How much of your work could be considered to be unplanned work?
This is a sneaky way of asking your IT provider how much fire fighting vs how much maintenance and project work they are doing in the business.
IT Incidents are one of critical silent costs in business today. Not only do you have to pay for the IT resource to solve the problem, you have associated downtime of workers or even company wide downtime.
If they are spending more than 50% of company resources on firefighting, we would be asking why. Depending on the size and complexity of your network, most of your IT spend should be going towards maintenance and projects, not incidents.
What percentage of your revenue is made up of hardware sales? How have you managed the transition to cloud revenue models?
Traditionally IT providers would make about 50% of their revenue in hardware. This revenue stream has been severely threatened as margins have gone down, and high margin server hardware has moved into the cloud.
The cloud revenue model is different. Instead of getting $30,000 of cash for a new server, you get $1k a month in cloud revenue. This means instead of getting all the money upfront, the provider now has to survive on a trickle of monthly revenue.
Providers need to transition to cloud services and cloud revenue models, but it isn't easy. Its a significant hit to cashflow that has put many providers out of business.
What is your policy on declaring conflicts of interests? Do you tell us if vendors are offering sales incentives that may have perceived influence on the products you sell us?
I've never seen so many incentives from vendors as I have seen in the IT industry. Usually in the form of cash or free, vendors incentivise sales to move old stock or meet aggressive sales targets.
When you get a proposal for any IT or telecommunications upgrade, you need to ask this one question. "are there any incentives, financial or otherwise, that are linked to this vendor or proposal?"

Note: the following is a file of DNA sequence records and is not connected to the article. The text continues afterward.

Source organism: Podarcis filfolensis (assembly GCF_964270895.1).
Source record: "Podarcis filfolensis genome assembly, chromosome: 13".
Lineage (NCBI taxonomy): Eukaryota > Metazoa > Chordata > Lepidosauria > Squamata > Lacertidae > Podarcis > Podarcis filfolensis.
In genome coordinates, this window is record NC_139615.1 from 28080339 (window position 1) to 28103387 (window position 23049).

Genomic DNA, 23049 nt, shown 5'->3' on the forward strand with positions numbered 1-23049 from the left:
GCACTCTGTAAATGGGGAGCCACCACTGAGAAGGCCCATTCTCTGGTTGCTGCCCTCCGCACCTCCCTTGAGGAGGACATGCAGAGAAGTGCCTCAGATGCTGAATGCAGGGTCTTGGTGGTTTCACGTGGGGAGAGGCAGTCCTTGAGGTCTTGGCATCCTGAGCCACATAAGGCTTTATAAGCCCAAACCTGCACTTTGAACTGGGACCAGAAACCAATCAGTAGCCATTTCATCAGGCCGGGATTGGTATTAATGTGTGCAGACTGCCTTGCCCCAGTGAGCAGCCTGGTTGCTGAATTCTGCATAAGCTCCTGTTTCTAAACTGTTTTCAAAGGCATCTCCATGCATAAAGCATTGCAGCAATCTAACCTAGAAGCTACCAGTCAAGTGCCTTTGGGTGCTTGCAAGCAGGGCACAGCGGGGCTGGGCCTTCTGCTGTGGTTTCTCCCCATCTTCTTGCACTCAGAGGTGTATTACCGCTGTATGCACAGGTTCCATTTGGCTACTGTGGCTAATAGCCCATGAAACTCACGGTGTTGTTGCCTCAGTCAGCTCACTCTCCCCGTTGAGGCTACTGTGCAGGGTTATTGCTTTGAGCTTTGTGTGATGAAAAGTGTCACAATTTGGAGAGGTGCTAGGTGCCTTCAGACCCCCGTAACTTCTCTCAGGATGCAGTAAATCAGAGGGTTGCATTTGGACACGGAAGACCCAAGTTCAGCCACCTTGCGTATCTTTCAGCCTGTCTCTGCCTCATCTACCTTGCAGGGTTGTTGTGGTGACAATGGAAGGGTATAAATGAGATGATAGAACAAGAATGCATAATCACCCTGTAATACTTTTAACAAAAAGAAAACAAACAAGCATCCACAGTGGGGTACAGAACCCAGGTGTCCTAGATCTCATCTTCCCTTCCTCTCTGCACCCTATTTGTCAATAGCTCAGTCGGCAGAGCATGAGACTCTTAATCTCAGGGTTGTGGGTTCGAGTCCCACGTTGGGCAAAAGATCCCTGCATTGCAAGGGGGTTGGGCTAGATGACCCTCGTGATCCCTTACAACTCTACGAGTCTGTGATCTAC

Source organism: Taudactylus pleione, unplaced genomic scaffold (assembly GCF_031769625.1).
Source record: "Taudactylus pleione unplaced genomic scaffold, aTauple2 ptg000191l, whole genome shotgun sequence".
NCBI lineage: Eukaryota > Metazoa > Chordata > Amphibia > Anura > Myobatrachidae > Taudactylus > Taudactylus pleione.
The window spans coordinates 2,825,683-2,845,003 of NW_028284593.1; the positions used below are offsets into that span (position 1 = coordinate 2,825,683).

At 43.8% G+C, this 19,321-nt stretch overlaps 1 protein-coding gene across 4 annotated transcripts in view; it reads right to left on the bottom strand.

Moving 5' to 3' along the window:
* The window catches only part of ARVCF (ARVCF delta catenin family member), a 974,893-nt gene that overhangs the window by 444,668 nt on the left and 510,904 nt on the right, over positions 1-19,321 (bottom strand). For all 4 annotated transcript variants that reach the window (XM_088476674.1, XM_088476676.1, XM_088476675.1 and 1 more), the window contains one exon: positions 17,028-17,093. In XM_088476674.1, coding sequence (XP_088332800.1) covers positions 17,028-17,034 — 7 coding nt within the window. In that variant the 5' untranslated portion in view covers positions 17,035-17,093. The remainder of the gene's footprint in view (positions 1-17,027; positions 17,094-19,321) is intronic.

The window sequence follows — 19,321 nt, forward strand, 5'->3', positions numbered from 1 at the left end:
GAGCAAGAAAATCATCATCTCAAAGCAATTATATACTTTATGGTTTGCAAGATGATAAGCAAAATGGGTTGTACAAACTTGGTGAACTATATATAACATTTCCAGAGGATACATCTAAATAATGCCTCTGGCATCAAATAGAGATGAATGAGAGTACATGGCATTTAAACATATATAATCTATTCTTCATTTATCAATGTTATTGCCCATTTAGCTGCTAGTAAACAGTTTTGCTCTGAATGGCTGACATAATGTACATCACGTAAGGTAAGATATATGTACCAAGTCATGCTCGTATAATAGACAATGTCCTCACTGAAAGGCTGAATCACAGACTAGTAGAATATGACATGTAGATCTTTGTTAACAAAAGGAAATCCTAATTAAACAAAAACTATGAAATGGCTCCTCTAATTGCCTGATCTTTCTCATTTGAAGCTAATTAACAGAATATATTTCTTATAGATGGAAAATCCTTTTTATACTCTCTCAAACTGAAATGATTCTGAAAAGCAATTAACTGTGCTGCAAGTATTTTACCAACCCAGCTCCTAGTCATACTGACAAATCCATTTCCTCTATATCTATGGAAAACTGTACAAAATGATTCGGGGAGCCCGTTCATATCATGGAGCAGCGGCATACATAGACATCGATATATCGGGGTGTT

Sometimes the vendor doesn't matter all that much and sometimes it does. Depends heavily on the solution being offered. But if you are making a decision, you need to make sure you have the full picture of where everyone's interests lie.
How do you and your staff keep on top of the changing technology landscape? How many hours of professional development do you do a year? What professional associations are you part of?
Would you go to a doctor who got his medical degree in the 80's and hasn't done any professional development since?
Why wouldn't you expect the same out of your IT team. The pace of transformation in technology is mind blowing, so you need a company with a formal way of keeping on top of latest technology advancements.
Do you use any industry process or project methodologies in your business (ITIL, ITSM, PRINCE2, Agile, Waterfall, Lean)?
The problem of IT management is essentially solved. The question is, does your provider use the solutions already in existence or do they have their own ideas?
Using a a tried and proven approach can significantly increase the stability and predictability of service delivery.
If you had a critical failure of a product you use across most of your customers, how would you handle the incident?
The answer should sound like something out of an ITIL best practices bible, not "ugh, yeah we would fix it and stay up all night if we had to"